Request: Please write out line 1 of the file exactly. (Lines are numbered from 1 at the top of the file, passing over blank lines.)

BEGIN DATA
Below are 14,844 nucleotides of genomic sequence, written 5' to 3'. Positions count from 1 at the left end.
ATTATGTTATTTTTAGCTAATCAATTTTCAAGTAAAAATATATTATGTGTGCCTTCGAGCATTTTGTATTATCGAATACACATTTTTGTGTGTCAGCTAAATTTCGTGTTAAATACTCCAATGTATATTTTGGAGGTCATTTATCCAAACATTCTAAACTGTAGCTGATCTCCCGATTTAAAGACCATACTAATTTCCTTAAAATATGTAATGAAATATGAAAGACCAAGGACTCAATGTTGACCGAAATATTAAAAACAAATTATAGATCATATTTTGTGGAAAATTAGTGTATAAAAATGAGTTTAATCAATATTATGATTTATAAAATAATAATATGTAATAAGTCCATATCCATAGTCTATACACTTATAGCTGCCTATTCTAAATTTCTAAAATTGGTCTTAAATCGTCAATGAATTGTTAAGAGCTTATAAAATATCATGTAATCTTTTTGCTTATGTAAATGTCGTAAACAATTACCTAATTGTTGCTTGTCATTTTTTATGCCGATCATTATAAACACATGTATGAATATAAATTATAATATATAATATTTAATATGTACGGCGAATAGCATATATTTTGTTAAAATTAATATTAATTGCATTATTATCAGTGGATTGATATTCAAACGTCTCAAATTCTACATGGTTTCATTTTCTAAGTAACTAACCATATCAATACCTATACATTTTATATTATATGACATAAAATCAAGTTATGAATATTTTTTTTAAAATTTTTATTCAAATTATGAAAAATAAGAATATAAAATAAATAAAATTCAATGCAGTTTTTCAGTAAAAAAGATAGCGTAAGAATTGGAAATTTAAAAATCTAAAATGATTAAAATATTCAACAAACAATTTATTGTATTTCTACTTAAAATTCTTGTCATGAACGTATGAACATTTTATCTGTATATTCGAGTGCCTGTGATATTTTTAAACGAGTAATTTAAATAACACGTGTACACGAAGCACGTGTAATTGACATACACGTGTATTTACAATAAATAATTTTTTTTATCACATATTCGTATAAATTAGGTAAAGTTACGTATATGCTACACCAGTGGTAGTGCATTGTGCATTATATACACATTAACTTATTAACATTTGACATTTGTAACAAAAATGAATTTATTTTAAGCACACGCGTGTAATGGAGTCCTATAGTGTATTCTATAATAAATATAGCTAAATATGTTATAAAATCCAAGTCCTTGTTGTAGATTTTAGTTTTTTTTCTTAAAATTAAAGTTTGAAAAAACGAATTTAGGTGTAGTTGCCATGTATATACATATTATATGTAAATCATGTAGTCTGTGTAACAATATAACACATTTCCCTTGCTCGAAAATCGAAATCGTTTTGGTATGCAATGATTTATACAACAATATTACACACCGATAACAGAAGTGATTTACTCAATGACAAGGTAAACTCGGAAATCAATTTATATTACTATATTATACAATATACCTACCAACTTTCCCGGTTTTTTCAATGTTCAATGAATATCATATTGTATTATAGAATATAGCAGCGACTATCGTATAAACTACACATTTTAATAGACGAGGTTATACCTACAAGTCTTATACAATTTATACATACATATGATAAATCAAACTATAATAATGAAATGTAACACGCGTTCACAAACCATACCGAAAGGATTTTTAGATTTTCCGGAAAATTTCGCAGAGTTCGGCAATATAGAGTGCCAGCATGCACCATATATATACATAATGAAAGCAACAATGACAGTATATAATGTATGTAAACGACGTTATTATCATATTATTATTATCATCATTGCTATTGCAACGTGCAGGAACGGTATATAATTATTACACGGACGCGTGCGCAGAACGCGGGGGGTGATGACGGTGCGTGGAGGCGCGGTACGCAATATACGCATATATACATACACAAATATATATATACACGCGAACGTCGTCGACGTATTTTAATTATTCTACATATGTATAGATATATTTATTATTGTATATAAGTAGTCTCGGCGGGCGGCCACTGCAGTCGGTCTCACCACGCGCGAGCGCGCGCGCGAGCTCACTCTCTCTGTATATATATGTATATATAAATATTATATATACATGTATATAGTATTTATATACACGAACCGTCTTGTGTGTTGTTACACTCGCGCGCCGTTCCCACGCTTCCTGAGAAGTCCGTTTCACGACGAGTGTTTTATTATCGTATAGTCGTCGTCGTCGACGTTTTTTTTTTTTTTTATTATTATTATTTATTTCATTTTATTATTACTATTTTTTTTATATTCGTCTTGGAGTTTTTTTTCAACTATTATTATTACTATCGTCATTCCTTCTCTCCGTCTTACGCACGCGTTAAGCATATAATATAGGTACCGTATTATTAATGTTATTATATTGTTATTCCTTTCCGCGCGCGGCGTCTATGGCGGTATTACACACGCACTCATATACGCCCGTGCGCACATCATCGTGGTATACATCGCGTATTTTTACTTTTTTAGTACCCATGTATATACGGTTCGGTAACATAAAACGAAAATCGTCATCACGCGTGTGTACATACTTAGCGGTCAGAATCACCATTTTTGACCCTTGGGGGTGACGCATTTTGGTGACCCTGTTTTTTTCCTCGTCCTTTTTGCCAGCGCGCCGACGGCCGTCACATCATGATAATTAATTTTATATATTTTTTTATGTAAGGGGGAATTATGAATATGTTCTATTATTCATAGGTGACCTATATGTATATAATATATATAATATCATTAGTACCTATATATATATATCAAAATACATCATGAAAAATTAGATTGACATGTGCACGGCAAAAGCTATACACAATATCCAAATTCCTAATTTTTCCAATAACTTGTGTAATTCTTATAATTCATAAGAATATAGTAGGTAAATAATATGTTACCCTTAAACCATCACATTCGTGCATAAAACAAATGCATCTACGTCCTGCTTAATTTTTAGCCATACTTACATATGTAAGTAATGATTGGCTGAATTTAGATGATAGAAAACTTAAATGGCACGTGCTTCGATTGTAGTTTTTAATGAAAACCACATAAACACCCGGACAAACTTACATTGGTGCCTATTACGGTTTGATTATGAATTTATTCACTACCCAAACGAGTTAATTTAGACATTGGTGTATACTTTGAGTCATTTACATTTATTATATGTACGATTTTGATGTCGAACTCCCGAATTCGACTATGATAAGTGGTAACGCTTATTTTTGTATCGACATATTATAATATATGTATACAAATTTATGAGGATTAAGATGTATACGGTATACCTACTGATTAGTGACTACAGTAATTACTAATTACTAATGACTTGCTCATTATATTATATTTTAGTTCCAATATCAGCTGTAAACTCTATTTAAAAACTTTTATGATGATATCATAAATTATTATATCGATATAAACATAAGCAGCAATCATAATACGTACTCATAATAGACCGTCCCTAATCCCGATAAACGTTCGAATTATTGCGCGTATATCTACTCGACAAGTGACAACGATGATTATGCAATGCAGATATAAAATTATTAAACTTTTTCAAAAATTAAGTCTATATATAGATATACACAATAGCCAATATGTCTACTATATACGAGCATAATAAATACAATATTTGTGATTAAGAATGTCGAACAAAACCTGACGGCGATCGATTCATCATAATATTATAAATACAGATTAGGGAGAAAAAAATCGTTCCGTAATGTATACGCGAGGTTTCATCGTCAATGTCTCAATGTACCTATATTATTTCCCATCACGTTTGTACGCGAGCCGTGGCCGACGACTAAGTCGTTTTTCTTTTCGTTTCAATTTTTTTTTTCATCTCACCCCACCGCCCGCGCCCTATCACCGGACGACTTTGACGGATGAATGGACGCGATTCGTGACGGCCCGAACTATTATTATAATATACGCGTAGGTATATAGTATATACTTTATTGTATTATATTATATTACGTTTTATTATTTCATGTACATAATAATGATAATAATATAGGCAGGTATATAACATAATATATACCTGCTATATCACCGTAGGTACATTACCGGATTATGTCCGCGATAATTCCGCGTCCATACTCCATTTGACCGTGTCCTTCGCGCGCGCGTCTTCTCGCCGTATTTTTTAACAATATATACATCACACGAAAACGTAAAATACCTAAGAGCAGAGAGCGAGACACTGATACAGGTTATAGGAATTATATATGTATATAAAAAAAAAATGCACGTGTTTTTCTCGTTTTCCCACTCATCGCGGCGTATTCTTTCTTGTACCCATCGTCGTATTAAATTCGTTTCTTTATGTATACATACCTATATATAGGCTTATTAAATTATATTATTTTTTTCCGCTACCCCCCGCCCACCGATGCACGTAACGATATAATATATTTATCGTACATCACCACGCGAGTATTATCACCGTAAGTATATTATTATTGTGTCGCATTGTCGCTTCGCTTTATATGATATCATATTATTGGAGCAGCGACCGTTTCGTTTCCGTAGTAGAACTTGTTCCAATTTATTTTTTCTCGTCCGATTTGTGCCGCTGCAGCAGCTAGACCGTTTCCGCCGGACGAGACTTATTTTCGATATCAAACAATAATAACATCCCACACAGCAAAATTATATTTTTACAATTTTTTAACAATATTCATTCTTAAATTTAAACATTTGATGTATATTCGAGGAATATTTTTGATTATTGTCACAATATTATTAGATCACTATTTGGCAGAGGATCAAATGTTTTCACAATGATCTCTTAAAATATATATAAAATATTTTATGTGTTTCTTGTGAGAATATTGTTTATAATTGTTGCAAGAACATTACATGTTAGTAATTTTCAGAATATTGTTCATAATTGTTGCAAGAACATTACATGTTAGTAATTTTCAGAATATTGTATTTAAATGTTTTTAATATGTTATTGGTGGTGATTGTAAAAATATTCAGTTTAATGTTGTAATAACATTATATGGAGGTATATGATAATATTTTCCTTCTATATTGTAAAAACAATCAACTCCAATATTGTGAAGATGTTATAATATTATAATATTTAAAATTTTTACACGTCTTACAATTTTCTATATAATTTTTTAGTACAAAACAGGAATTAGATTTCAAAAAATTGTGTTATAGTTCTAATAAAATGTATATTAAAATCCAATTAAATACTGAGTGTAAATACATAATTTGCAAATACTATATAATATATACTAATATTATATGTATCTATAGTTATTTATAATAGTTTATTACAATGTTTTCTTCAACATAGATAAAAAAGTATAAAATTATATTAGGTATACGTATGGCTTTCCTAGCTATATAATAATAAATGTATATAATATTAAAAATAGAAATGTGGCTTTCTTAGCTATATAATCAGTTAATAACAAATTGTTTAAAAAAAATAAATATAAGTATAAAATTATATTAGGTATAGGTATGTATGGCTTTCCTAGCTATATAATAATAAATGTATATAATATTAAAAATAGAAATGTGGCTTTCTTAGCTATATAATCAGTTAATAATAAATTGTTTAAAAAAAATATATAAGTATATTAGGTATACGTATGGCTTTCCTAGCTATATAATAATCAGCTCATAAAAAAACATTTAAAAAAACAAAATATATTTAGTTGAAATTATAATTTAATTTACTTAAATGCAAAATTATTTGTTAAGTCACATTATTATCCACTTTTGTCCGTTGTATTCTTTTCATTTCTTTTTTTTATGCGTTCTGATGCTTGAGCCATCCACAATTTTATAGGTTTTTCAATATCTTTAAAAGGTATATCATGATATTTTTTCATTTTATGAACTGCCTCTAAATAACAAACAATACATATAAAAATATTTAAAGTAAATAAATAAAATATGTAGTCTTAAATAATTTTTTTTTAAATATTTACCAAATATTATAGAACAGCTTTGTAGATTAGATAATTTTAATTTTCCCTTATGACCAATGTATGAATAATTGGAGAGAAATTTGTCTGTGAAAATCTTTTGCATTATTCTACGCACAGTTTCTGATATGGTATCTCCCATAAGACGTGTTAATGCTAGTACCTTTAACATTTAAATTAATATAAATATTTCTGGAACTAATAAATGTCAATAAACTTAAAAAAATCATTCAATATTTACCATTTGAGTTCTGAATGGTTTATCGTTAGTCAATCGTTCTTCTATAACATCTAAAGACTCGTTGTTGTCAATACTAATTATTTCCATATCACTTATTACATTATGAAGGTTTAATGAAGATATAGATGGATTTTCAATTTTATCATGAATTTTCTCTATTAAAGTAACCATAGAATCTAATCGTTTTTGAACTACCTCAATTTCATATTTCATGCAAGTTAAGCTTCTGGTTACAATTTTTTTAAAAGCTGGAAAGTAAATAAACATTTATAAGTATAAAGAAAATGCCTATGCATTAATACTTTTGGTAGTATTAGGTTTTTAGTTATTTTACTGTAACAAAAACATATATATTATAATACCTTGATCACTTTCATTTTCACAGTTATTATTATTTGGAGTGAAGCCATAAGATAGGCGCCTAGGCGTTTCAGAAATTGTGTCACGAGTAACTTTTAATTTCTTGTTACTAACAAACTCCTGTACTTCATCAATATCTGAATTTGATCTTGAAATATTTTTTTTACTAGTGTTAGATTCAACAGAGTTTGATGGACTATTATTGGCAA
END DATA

Below are 14,844 nucleotides of genomic sequence, written 5' to 3'. Positions count from 1 at the left end.